How do people on the Blue do it?
November 4, 2008 6:50 PM   Subscribe

How do people find new and interesting links on the Web?

Every day, I read Metafilter, Boing Boing, kottke, etc. These sites all have links that I see for the first time on these sites.

Now, I know kottke and Boing Boing have users sending them links. But, my question is: how do these normal people find these links? Are there special techniques or things I'm not doing that helps others find new and interesting stuff whilst I view the fruits of their labor?

I guess what I'm asking is how people search for subjects and find new and undiscovered information about those subjects?
posted by reenum to Computers & Internet (11 answers total) 25 users marked this as a favorite
posted by purephase at 6:57 PM on November 4, 2008

Every now and again, I do searches for digitization projects in my academic specialty (19th-c. British literature and culture), in the course of which I always find Very Cool Things. Very focused searches on a particular topic may yield paradoxically wide-ranging results.
posted by thomas j wise at 6:58 PM on November 4, 2008 [1 favorite]

Best answer: I follow tags on topics I like. I find a lot of "breaking" links this way. For example: - there's a lot of noise, but that's how you find the good stuff.'s "popular" pages are also good and keep you ahead of most. For example: Also.. reddit/new is a good source. Digg Upcoming be interesting. If you follow a lot of people on Twitter, that can be an awesome source too. Stumbleupon can also be fine, but you get a mix of old and new stuff I find - a lot of cool stuff I find on StumbleUpon was found by people ages ago.

I consider most of the above to be primary sources to some extent. Sites like Kottke and Boing Boing are slower and more reactive from my POV - principally because they're not automated. It makes them higher quality, more focused, but.. slower.
posted by wackybrit at 7:23 PM on November 4, 2008 [1 favorite]

Best answer: In case it wasn't clear, you can change the tags in the above URLs to find things on topics you'd rather look up. Examples:
Or even !
posted by wackybrit at 7:25 PM on November 4, 2008

Best answer: Google Alerts on topics of interest occasionally yield FPP gold, too.
posted by flabdablet at 7:31 PM on November 4, 2008

I find that FriendFeed is a great source of interesting stuff, and subscribe to a few dozen blogs that I can blast through quickly with Google Reader.

Also, many of the memes you see making their way around the Web originate on message forums with huge membership bases such as SA.
posted by tomorama at 7:36 PM on November 4, 2008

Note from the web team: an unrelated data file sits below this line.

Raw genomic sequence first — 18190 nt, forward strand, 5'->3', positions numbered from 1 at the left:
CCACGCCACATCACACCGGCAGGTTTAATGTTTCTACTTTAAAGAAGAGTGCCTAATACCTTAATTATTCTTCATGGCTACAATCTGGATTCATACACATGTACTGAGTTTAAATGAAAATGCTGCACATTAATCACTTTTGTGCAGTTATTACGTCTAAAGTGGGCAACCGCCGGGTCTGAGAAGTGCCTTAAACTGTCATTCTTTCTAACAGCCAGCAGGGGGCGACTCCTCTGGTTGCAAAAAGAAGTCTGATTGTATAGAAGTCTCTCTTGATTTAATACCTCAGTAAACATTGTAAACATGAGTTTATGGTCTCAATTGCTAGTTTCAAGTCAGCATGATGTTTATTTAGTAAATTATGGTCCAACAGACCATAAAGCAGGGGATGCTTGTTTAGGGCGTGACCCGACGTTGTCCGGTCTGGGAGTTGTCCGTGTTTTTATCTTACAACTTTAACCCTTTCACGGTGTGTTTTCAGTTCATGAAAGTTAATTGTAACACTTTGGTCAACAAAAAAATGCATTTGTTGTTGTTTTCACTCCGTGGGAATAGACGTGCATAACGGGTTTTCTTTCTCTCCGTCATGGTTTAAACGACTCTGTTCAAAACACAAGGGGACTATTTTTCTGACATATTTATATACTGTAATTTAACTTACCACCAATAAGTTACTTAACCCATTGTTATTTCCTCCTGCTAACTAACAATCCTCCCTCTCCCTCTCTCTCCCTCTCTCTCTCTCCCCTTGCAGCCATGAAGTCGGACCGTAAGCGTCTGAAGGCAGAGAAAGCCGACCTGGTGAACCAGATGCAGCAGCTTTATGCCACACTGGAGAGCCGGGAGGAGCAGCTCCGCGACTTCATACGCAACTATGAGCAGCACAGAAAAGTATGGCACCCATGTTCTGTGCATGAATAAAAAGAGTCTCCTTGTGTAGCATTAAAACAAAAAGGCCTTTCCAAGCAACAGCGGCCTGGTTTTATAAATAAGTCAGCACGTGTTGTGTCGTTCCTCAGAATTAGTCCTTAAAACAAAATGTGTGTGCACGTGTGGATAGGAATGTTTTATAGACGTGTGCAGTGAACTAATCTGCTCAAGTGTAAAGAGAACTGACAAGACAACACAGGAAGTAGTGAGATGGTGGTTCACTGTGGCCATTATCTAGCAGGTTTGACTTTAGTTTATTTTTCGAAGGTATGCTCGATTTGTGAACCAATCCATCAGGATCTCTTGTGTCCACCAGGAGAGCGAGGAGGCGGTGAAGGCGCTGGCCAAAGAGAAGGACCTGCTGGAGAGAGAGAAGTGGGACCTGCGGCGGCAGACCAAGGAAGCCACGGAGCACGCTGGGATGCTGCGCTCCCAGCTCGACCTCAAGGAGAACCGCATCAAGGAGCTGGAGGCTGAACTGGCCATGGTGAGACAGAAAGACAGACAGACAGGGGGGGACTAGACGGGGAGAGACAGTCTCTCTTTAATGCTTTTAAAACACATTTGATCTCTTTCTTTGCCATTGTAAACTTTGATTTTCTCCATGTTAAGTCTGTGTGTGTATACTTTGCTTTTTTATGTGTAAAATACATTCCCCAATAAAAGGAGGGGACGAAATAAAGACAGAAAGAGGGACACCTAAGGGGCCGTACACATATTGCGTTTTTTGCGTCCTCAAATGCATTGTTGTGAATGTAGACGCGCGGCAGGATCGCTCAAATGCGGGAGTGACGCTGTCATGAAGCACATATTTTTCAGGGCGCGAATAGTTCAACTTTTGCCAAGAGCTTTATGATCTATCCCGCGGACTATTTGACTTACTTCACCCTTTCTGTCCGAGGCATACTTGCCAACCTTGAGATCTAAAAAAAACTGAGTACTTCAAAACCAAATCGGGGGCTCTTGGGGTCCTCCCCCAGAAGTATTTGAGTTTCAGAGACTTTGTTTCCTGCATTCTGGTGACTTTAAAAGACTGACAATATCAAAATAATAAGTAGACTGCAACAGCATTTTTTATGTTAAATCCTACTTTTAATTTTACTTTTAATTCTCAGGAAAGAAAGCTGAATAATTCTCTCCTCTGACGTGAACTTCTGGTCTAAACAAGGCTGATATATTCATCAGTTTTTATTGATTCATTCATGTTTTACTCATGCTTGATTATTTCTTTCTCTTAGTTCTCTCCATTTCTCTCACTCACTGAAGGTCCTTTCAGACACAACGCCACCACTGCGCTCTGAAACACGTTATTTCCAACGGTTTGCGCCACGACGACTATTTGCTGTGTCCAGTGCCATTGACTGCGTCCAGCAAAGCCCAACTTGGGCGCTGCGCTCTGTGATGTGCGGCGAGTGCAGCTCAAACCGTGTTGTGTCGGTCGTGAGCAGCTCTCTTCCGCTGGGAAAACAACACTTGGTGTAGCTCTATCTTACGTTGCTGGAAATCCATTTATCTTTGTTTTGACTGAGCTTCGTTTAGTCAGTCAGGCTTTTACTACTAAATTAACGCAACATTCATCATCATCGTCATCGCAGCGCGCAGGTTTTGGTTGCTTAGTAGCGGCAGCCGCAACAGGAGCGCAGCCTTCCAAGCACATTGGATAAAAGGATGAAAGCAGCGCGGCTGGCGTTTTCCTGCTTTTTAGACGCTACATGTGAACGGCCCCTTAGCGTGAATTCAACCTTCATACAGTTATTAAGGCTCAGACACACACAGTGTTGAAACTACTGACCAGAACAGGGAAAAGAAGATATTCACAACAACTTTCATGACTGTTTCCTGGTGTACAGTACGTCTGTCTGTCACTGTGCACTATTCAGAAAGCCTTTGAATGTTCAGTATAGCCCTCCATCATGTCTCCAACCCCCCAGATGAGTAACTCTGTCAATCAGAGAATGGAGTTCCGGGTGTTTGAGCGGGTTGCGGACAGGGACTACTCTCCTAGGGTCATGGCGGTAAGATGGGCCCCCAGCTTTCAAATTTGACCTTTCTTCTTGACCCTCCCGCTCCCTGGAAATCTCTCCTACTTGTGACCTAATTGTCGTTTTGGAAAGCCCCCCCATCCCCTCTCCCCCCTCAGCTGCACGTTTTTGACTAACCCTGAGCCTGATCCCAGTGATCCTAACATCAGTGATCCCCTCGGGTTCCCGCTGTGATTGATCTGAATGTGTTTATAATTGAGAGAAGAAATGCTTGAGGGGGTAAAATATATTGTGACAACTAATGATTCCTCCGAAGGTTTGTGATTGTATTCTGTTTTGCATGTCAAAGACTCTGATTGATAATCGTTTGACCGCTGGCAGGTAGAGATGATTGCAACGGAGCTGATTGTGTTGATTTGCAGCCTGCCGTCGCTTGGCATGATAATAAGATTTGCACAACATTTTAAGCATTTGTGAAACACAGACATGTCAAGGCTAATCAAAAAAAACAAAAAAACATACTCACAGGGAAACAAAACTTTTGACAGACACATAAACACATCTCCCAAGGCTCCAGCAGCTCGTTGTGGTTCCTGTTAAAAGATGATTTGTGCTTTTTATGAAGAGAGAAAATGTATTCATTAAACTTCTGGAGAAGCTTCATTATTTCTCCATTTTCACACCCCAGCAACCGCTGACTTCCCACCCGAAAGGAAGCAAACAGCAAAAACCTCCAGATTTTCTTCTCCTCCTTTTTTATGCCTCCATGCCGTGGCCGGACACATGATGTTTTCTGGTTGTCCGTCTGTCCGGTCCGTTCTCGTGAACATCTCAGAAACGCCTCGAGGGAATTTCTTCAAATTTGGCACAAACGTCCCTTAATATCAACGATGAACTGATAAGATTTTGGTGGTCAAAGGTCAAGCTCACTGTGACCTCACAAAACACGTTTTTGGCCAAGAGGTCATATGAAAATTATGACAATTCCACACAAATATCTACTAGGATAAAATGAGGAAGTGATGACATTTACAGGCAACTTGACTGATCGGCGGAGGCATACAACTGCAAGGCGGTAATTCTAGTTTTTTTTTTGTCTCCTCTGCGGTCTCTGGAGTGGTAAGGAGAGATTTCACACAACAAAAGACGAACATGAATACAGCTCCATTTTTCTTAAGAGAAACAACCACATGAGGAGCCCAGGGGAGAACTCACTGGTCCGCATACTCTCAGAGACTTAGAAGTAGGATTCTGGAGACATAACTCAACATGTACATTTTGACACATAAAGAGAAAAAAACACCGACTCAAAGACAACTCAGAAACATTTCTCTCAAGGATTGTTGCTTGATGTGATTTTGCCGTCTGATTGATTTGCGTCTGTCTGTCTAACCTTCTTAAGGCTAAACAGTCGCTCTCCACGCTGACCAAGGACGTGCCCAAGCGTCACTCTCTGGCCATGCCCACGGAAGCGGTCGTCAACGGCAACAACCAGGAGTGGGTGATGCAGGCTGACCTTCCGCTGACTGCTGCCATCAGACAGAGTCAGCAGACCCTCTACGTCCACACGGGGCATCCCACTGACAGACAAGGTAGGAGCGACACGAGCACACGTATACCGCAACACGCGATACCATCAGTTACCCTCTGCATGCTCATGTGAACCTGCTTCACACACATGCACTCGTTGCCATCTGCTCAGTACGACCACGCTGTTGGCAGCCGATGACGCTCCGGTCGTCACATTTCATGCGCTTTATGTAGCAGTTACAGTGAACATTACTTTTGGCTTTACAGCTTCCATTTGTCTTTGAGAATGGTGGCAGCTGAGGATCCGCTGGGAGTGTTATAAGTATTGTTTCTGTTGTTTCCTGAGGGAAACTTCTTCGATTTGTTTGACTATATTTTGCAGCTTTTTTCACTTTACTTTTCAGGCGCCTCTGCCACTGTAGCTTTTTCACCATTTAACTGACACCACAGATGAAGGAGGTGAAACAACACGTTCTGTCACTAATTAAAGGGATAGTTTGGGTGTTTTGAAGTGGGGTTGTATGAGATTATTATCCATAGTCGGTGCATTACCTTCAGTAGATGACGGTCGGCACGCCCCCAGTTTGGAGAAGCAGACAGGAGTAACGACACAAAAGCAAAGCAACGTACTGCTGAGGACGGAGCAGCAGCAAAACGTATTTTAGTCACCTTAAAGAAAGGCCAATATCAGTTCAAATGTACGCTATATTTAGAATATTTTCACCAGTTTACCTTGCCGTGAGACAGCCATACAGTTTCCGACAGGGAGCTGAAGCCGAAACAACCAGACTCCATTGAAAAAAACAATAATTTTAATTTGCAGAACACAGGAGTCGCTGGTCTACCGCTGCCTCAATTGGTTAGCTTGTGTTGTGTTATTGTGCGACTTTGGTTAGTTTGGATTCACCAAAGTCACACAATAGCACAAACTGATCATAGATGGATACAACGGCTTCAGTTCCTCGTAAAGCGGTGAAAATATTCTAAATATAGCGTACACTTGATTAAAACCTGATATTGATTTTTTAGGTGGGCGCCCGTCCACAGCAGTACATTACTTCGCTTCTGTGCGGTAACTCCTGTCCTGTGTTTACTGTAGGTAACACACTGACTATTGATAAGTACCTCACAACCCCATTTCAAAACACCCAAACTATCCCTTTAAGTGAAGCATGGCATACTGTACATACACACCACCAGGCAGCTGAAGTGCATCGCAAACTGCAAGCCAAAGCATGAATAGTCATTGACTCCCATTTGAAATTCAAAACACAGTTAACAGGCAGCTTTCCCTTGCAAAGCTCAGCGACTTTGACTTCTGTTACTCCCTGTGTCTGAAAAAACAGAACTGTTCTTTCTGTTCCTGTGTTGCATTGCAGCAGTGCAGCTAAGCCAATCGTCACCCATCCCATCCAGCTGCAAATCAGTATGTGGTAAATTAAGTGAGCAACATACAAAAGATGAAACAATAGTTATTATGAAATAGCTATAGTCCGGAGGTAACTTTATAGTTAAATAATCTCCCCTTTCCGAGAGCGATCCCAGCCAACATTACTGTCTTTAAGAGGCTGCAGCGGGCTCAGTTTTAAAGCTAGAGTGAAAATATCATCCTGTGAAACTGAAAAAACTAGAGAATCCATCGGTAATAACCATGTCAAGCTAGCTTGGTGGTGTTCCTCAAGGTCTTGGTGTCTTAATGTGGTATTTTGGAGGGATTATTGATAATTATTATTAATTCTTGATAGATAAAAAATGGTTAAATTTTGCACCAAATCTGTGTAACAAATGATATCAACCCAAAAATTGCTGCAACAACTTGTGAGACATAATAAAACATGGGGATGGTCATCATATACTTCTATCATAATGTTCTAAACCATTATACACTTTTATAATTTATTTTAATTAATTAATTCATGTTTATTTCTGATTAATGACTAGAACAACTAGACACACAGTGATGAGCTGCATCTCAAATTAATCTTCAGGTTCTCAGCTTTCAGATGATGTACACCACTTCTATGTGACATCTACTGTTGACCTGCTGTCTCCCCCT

Best answer: I sometimes go "backwards", in that I'll start with something I read in a book or magazine, (Fortean Times is a favorite) then check out what kind of web content there is on the subject. This seems to work reasonably well with "anomalous" subjects.

I like to surf Flickr groups, and people's contacts within Flickr. That way you can make quick "filtrations" of huge amounts of visual information. There are a boat-load of unusual but worthwhile groups on Flickr.

There is even this crazy technique of observing things and events in "the real world", then finding out if there is web content about it.

I need to do this more, but one weird technique is to simply google two unrelated terms together; usually one will be something abstract, and one concrete. Who knows what websites will arise of you google "extemporaneous" and "pesticide"... I think I learned this technique from Cliff Pickover.
posted by Tube at 12:59 AM on November 5, 2008

Very focused searches on a particular topic may yield paradoxically wide-ranging results.

Definitely. That's how I find interesting stuff. I google a particular topic, and keep trying different search terms, refining and tacking successive searches depending on the results or earlier ones.
posted by orange swan at 8:45 AM on November 5, 2008

I steal liberally from Arts and Letters Daily.
posted by plexi at 7:46 AM on November 18, 2008

Find one blog you like, and subscribe to it. When that blog links to something on another blog, give the linked blog a skim. If you like it, subscribe to its RSS feed. Lather, rinse, repeat.

It can snowball pretty quickly, so unless you want to deal with a million blog posts a day, you'll learn to trim it down to what you're really interested in. The more specialized the blogs' focus, the better; not only will you have less to sift through, but you'll tend to find the more in-depth, substantive stuff on those blogs to be much more satisfying.

StumbleUpon can be good for the random stuff, but it can get to be rather a) addictive, b) repetitive, and c) dodgy. I'd suggest surfing Wikipedia as a suitable substitute.
posted by Sys Rq at 8:51 AM on November 18, 2008

I go to every morning for my daily dose of interesting stories/news.
posted by jmmpangaea at 12:33 PM on November 24, 2008

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